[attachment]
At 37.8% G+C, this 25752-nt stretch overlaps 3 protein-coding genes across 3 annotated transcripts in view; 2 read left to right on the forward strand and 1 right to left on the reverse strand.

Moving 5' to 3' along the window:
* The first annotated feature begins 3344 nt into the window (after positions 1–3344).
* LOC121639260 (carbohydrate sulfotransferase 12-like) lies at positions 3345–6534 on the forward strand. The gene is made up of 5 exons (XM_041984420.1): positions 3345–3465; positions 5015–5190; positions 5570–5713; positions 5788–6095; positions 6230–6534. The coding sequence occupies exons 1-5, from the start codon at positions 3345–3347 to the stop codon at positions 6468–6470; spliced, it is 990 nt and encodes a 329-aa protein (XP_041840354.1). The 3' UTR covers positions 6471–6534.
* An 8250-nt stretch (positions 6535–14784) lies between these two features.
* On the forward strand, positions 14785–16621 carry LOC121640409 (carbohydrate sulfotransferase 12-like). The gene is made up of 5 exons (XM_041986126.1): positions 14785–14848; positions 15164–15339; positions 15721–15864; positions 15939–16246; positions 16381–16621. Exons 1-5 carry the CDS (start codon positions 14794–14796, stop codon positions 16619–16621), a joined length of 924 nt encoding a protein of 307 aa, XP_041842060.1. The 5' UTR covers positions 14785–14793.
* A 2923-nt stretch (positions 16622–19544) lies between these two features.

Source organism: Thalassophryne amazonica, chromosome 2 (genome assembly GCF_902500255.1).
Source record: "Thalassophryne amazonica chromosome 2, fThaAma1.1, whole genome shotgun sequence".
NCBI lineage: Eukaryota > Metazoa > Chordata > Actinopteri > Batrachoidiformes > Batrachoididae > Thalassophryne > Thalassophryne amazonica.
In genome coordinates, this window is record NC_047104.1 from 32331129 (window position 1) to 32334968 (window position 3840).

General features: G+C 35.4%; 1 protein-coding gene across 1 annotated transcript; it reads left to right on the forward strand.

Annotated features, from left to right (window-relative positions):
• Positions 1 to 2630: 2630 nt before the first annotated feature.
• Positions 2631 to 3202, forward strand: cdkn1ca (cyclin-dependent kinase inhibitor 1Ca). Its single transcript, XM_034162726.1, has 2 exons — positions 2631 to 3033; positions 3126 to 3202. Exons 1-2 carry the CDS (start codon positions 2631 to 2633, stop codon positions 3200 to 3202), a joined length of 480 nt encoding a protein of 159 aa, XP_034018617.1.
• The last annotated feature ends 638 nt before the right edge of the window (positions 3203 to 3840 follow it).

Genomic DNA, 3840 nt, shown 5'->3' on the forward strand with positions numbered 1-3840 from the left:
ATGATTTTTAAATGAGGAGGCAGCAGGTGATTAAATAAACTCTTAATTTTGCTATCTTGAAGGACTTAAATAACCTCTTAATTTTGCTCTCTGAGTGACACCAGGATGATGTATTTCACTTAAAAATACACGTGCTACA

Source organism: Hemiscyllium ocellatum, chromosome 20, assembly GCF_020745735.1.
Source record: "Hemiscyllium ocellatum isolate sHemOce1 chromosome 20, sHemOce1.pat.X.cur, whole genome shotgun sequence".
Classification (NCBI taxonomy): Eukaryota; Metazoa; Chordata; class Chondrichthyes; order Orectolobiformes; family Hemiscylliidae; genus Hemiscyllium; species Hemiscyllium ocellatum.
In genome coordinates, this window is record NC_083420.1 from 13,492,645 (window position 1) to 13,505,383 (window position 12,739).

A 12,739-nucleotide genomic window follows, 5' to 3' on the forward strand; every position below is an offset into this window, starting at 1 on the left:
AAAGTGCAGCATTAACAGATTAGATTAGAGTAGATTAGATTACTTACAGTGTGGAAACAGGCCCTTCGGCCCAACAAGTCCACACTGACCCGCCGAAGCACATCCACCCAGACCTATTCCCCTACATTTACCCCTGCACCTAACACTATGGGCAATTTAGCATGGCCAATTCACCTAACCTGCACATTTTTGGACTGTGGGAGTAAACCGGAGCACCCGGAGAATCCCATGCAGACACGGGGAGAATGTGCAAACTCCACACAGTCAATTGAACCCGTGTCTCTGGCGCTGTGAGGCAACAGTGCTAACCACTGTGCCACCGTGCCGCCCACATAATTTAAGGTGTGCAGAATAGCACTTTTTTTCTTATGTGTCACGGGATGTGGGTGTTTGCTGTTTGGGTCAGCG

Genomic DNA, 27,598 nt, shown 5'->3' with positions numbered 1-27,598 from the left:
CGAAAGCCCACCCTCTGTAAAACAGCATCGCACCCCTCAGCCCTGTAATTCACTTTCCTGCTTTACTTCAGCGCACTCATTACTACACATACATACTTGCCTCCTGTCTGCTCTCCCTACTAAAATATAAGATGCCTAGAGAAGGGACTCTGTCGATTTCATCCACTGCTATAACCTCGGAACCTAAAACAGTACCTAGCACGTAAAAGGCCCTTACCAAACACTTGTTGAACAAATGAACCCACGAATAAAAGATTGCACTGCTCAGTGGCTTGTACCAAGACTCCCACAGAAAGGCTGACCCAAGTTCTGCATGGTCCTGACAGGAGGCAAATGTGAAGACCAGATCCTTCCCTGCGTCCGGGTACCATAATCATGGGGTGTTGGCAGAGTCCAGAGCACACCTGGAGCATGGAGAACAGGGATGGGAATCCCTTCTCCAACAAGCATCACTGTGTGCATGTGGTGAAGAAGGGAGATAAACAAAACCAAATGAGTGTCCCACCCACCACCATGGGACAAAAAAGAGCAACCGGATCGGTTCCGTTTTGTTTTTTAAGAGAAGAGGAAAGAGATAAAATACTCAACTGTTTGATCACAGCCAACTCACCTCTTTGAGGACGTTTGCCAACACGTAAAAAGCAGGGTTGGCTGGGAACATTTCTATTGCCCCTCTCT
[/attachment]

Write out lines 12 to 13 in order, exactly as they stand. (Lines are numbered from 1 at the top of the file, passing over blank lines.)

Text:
General features: G+C 35.4%; 1 protein-coding gene across 1 annotated transcript; it reads left to right on the forward strand.

Annotated features, from left to right (window-relative positions):